the two hundred miles an hour wind had loosened his chains. He seized hold of his dikes and ran forward until he met the quarters; uprooted them like grass and rushed on after his supposed-to-be conquerors, rolling the dikes, rolling the houses, rolling the people in the houses along with other timbers. The sea was walking the earth with a heavy heel.

Hurston teaches us a number of lessons in her book, but among the most important are these: Love is impermanent, but so is our dominion over the land. We may have drained the swamp, but the swamp is always there, waiting for a chance to return.

 

In high school, I passed by the same corner lot every morning on my way to class. The lot was across from a trailer park home and a couple blocks away from a gas station, but it managed to remain pure jungle. It was so green and fecund it seemed almost pornographic, and I felt a lower-head buzz each time I spotted it amidst the strip malls and chain stores and golf courses. Because I lived in Florida, though, I kept expecting it to disappear. But it didn’t. And then it didn’t. Until one day, when I was in my twenties and home for a visit, and I drove past the lot and found in its stead an upscale apartment complex called Hidden Palms.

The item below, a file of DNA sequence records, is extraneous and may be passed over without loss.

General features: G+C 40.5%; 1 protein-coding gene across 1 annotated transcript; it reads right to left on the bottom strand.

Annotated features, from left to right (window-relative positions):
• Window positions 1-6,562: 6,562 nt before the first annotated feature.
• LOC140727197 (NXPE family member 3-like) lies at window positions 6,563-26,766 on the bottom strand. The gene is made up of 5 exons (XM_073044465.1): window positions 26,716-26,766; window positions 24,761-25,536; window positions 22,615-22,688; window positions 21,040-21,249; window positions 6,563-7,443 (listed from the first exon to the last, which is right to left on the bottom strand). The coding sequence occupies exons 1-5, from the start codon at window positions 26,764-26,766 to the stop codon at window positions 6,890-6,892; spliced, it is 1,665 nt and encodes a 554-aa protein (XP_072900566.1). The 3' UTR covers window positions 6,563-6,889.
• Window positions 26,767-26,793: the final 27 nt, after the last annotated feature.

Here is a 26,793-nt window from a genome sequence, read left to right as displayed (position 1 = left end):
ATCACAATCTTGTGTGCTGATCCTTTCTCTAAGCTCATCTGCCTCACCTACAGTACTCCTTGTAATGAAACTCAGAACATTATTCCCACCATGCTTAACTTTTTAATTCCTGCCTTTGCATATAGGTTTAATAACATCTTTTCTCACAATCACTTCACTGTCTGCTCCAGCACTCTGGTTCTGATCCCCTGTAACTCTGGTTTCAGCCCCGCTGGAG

I think about that lot a lot. It seems connected to something else essential about Florida. Something that relates to McDaniel’s thoughts on the stable instability of the state, but also to Arnett’s images—and Hurston’s personification—of Florida as a living thing. It has something to do with the feeling, too, that, in Florida, reality and unreality are layered one on top of the other like the leaves of an onion.